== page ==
Motor vehicles purchased in Canada with either a device to assist placing a wheelchair in the vehicle or an auxiliary driving control to assist a disabled individual in operating the vehicle are eligible for a rebate for the GST/HST paid.
Training services related to assisting an individual with coping with the disability are sales tax exempt.
Be aware that there are also various provincial level sales tax exemptions for certain goods or services provided to individuals with disabilities and to review such exceptions for the applicable province to understand their applicability.
Registered Disability Savings Plan (“RDSP”)
An RDSP is intended to assist families with saving for long-term financial stability to help fund items such as future medical or living costs for a disabled individual eligible for the DTC. Such plans can be opened by the individual, a parent if the disabled is a minor, or a party legally authorized to act on behalf of the beneficiary. The main advantage, similar to other registered products, is the deferral of income tax into future years when funds are drawn from the plan.
The lifetime contribution limit for each RDSP is $200,000 which is not tax deductible and can be made up until the year the beneficiary turns 59. Contributions subsequently withdrawn from the plan are not taxable income; however the Canada disability savings grant, the Canada disability savings bond and investment income earned in the plan are taxable when paid out. The grant is capped at $3,500 per year ($70,000 lifetime) and the bond is capped at $1,000 per year ($20,000 lifetime).
Child disability benefit
Parent’s receiving the Canada Child Benefit (“CCB”) for a child under 18 who is also eligible for the DTC may be entitled to an additional $227.50 per month supplement to the CCB. Similar to the DTC, retroactive payment adjustments are available under this program. Application is automatic once the child has been approved for the DTC and CCB.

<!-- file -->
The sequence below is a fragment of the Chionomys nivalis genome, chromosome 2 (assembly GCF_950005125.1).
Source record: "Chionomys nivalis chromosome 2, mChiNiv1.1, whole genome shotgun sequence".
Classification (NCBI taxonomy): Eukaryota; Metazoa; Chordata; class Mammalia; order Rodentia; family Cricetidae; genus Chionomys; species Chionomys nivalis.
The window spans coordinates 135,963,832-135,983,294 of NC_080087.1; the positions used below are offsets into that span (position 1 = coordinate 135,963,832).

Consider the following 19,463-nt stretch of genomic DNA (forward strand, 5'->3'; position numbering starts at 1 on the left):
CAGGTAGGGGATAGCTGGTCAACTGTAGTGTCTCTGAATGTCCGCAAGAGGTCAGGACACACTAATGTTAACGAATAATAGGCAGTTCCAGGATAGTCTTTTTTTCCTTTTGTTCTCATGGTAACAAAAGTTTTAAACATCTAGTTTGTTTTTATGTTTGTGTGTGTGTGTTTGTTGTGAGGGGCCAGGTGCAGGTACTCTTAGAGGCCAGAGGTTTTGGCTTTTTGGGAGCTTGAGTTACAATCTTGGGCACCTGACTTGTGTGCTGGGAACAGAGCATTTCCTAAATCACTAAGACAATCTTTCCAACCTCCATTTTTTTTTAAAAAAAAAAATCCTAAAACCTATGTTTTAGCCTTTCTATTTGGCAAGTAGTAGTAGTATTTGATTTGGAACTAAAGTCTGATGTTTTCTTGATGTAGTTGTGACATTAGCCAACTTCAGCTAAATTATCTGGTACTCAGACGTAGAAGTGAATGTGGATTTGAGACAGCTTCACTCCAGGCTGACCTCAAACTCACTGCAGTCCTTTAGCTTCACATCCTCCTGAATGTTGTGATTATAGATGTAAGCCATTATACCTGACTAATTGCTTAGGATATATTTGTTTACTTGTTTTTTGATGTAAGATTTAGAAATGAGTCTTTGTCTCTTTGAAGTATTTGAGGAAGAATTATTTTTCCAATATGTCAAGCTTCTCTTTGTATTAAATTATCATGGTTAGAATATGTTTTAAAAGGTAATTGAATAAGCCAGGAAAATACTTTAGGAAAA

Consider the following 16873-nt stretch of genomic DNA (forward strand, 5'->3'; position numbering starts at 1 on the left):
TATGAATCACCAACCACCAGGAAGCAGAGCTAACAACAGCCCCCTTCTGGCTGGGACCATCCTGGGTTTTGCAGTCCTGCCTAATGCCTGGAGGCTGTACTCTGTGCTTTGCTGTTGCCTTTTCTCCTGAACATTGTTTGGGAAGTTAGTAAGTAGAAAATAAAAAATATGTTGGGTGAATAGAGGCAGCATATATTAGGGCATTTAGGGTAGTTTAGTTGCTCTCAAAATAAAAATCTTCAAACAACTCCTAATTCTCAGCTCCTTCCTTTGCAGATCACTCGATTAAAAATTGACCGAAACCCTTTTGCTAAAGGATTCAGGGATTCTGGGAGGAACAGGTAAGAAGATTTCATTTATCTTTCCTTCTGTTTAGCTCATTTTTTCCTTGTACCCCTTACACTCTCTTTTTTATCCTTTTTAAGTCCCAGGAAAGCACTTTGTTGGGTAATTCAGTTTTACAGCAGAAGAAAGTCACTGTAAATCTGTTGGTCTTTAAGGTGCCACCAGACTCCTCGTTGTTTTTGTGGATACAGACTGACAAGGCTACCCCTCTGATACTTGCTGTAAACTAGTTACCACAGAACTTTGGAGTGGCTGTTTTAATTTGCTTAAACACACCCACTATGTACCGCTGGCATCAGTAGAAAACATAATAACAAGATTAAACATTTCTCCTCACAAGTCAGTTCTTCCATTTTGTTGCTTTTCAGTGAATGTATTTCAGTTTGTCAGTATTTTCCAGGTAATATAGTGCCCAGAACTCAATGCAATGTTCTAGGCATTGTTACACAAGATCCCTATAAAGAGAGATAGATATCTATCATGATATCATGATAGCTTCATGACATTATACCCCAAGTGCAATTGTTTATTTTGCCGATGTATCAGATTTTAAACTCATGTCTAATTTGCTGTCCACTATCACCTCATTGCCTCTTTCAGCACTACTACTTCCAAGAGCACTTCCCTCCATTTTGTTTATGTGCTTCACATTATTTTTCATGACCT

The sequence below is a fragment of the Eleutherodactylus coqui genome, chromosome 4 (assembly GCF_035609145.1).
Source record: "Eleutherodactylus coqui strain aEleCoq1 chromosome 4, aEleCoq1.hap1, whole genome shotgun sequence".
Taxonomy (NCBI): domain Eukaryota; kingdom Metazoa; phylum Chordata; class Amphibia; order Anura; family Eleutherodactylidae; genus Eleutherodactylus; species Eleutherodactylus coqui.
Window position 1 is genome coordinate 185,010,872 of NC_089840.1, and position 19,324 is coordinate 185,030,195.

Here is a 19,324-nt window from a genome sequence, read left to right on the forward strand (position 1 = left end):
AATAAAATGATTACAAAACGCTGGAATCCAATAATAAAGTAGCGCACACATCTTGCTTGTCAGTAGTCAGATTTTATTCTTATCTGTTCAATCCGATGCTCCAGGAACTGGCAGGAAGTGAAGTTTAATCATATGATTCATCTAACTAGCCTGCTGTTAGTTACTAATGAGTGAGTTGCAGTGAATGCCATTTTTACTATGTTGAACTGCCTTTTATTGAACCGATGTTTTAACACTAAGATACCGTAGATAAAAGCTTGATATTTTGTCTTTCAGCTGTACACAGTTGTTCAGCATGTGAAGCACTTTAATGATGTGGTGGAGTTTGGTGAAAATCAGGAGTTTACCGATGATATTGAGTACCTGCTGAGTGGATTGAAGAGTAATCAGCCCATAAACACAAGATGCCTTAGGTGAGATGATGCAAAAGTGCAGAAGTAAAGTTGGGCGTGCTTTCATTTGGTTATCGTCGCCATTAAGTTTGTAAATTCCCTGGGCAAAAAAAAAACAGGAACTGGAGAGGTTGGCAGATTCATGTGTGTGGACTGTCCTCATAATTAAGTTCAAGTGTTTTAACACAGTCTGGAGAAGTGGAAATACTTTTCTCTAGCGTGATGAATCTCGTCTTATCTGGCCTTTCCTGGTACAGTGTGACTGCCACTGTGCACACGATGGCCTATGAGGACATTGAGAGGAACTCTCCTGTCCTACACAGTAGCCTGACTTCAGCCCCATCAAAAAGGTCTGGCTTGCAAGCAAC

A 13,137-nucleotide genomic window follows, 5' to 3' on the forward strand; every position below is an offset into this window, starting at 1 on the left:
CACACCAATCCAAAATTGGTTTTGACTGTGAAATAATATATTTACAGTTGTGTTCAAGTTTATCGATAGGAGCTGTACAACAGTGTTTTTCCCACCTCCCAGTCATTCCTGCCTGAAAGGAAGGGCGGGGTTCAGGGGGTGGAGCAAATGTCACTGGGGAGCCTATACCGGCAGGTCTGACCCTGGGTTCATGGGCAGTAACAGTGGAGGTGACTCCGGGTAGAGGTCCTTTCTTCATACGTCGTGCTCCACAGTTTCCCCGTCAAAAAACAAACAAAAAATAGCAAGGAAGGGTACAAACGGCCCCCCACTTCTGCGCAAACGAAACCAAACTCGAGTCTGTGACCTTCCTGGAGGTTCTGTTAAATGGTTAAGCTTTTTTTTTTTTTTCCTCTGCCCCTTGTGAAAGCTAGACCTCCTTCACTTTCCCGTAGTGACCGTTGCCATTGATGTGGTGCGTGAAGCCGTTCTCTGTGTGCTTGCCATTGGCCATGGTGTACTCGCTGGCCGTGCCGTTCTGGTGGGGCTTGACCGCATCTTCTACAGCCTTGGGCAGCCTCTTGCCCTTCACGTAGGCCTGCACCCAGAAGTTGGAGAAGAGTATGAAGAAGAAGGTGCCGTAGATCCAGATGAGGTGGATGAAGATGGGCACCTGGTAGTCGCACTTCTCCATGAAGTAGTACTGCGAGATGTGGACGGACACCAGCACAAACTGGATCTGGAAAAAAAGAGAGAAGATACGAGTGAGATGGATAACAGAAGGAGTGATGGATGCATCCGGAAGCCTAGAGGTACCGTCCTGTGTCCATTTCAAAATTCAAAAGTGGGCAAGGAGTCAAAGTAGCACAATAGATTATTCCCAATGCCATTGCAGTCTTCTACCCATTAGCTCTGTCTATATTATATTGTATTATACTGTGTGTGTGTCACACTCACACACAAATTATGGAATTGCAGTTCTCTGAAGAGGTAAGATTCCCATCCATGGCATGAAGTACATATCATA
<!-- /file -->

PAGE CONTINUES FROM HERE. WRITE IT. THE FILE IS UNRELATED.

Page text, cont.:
Ontario Assistive Device Program
Within Ontario, there may be assistance provided (generally 75% of the amount) which is not income tested, where an individual with a disability requires certain assistive devices. Examples include; mobility aids, hearing aids, visual and communication aids, respiratory equipment, artificial eyes and prosthetics. Details on the program can be found here - https://www.ontario.ca/page/assistive-devices-program/
Note that many public transit bodies provide some level of discount for individuals with disabilities (for example GO Transit offers free travel for an individual assisting someone documented with GO transit as being an individual with a disability). As these policies vary widely and can change, please review with the public transit systems you use.
Access 2 Entertainment Program
The Access 2 Entertainment program is administered by Easter Seals and is rapidly growing in acceptance across Canada, including the recent decision to begin use for the 2018 Canada National Exhibition. Individuals with a permanent disability may complete the application form (available at the Access 2 Entertainment website - http://access2card.ca), part of which may need to be completed by your medical practitioner, then file the form with the applicable fee.
The purpose of the program is to provide more opportunity for individuals to experience various entertainment site and venues which is accomplished, generally, by providing a free admission for an attendant (the individual with the disability pays full fare, the attendant pays none). For an updated listing of places the card may be used, visit their website.
Ontario Disability Support Payments (“ODSP”)
The ODSP is a financial assistance program aimed to help disabled individuals and their families with essential living expenses and/or employment support. Participants must be at least 18 years old, residents of Ontario, be in financial need and meet the program’s definition of “disabled” (which differs from the definition under the DTC explained earlier). You are considered to be in “financial need” if the cost of your household’s basic living expenses are more than your household’s income and assets. Exempt from “household assets” are items such as principal residence, primary vehicle or capital ownership in a Henson Trusts (discussed below).